I hope KDE Application developers will pay attention to this article and make it easier to use KMail. It’s a perfect companion to the beautiful Plasma Desktop.

Special thanks to the vibrant KDE community 

Gnome_customized_elegant

How to customize Gnome Shell

The Linux operating system means freedom of choice. You can basically choose anything in the Linux environment. You can choose which kernel to use, whether to use open source or third-party drivers for your graphical adapter and so forth, but you can also choose which DE (Desktop Environment) you want to use. There are several DEs out there and, surely, they all have their pros and cons, yet all of them share the potential of customization into something entirely beautiful. GNOME is one such DE and this article focuses on how the GNOME shell can be customized to look really beautiful, maybe even prettier than Mac OSX.

For the sake of simplicity, this article focuses on an installation of GNOME on the most recent Ubuntu 14.04 LTS (Long Term Support) version, but the gnome packages are available in all major Linux distributions. Ubuntu 14.04 comes with official support for Gnome 3.10, even though 3.12 has been released a little less than two months prior to the release of Ubuntu 14.04, it is not stable enough to be installed through the Gnome Team PPA.

GNOME Customization on Two Levels

Generally, there are two levels of customizing your GNOME experience – appearance and functionality. Appearance can be changed by installing themes of the GNOME environment. You can, potentially, go very deep into the system to change every aspect of GNOME’s UI (User Interface). But the most fundamental and important changes can be applied to the shell (the general environment, such as panel, dash etc.), Windows and GTK+ (the window decorations), icon and cursor themes.

The functionality can be customized by installing additional GNOME extensions. There are numerous extensions out there that add more application indicators, weather panel, screenlets and many many more features to your GNOME.

On both levels, the number of available themes and extensions is beyond counting, so it may be wise to take some time and look through the available extensions and themes until you pick your favourites. I will always recommend some themes or extensions, but you do not have to follow my suggestions, the choice is yours. But if you do follow my recommendations, this is what your Desktop will look like, once we’re finished.

Gnome_customized_elegant

1 Customizing GNOME’s Appearance

Before you can start installing themes, you need to install a very important GNOME Extension, the user-themes extensions. This extensions allows you to install and load custom themes into ~/.themes and/or /usr/share/themes.

1. Head over to https://extensions.gnome.org to find the required extension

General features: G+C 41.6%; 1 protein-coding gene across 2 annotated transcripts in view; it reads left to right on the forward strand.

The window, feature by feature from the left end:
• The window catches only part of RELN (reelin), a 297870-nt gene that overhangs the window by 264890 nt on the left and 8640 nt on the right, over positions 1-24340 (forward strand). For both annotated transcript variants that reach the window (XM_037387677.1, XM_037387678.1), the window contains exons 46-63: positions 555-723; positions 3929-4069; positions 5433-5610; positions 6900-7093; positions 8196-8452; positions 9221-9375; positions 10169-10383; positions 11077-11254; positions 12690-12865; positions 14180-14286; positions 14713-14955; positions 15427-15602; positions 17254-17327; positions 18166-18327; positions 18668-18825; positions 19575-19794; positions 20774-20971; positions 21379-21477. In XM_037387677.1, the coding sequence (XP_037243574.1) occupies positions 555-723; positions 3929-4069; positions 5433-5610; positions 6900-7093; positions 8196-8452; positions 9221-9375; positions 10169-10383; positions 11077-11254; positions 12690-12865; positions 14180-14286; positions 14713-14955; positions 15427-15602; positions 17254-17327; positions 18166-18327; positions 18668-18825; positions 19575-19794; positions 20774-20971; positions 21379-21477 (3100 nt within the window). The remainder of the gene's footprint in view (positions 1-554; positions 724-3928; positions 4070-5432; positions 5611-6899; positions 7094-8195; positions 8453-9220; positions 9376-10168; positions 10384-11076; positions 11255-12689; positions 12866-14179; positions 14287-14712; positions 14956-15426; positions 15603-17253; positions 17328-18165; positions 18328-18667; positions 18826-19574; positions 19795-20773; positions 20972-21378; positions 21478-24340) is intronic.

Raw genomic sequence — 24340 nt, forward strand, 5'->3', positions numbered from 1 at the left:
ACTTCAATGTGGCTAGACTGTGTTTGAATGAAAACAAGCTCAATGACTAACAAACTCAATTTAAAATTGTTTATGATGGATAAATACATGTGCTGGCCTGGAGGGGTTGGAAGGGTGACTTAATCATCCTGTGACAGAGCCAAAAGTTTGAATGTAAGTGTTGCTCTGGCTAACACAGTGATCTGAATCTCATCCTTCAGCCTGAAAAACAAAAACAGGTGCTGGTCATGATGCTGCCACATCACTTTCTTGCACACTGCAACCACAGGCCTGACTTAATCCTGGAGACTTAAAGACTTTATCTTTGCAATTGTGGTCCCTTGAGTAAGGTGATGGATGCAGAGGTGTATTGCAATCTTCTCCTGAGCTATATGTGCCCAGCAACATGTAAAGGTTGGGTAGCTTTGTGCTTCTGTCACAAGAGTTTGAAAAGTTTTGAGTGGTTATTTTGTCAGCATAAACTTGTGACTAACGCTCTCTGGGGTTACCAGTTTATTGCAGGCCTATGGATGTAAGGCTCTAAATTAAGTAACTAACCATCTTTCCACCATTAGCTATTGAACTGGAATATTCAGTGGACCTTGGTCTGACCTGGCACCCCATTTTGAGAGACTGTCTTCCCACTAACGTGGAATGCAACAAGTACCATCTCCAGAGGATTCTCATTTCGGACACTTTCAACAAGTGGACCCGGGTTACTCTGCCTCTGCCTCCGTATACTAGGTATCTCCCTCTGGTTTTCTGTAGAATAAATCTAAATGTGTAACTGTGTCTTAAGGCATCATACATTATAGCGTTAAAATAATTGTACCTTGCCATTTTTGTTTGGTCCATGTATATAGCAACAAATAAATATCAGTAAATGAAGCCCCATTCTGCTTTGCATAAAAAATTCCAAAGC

2. You’ll see the “Off” button, click on it to install the extension, so the button turns to “On”

We will also need the most important application that usually comes with the installation of GNOME is the GNOME Tweak Tool which allows us to change the general look and feel of the GNOME UI, that includes the user themes. Should you be running an older Ubuntu version, i.e. 12.04 LTS until 13.10, you have to install gnome-tweak-tool manually from the standard repositories:

sudo apt-get install gnome-tweak-tool

GNOME Tweak Tools is a very powerful tool and will enable you to change every important aspect of GNOME DE. The first page offers the ability to change the used themes, but we will come back to that in the later steps. On the left panel you can switch between groups of options (appearance, desktop, extensions, fonts, keyboard and mouse, power, startuo applications, top bar, typing, windows and workplaces). It is advisable to go through the settings and play around with them a bit so you become familiar with the configurable options. These are some suggestions of mine for a handy GNOME experience:

Fonts: Scaling Factor: 0,8
This option can increase or decrease the scale of the GNOME shell. A value of 0,8 decreases the entire GNOME shell to a level that I find appropriate. But that’s only my subjective opinion.

Power: When Laptop Lid is Closed
Sometimes the configured options under the usual Ubuntu Settings: Enegery get overwritten or ignored. I have thus applied my settings here, as well.

Workspaces: Workspace Creation: Dynamics
This option lets you configure how many workspaces you have available in your dash (right panel). I usually let GNOME dynamically add more once I need them.

Most of the themes we are going to install are coming from http://gnome-look.org/. It represents the most exhaustive repository of themes for virtually everything in the GNOME environment. Usually, the themers offer a PPA to install their gnome shell, GTK+ and window themes. But another way to install the themes is to download the archive and copy its contents to one of the following directories:

~/.themes/
(installation of shell, GTK+ and window themes for the current user)

/usr/share/themes/
(installation of shell, GTK+ and window themes for all users; root priviledges needed)

/usr/share/icons/
(installation of icon and cursor themes for all users; root priviledges needed)

Before wildly copying themes and icons into these directories, please make sure to always read the instructions of the chosen theme on its respective info page. Also, make sure to check whether the theme is available for your GNOME version (12.04 LTS ships with GNOME 3.4, while 14.04 LTS ships with GNOME 3.10).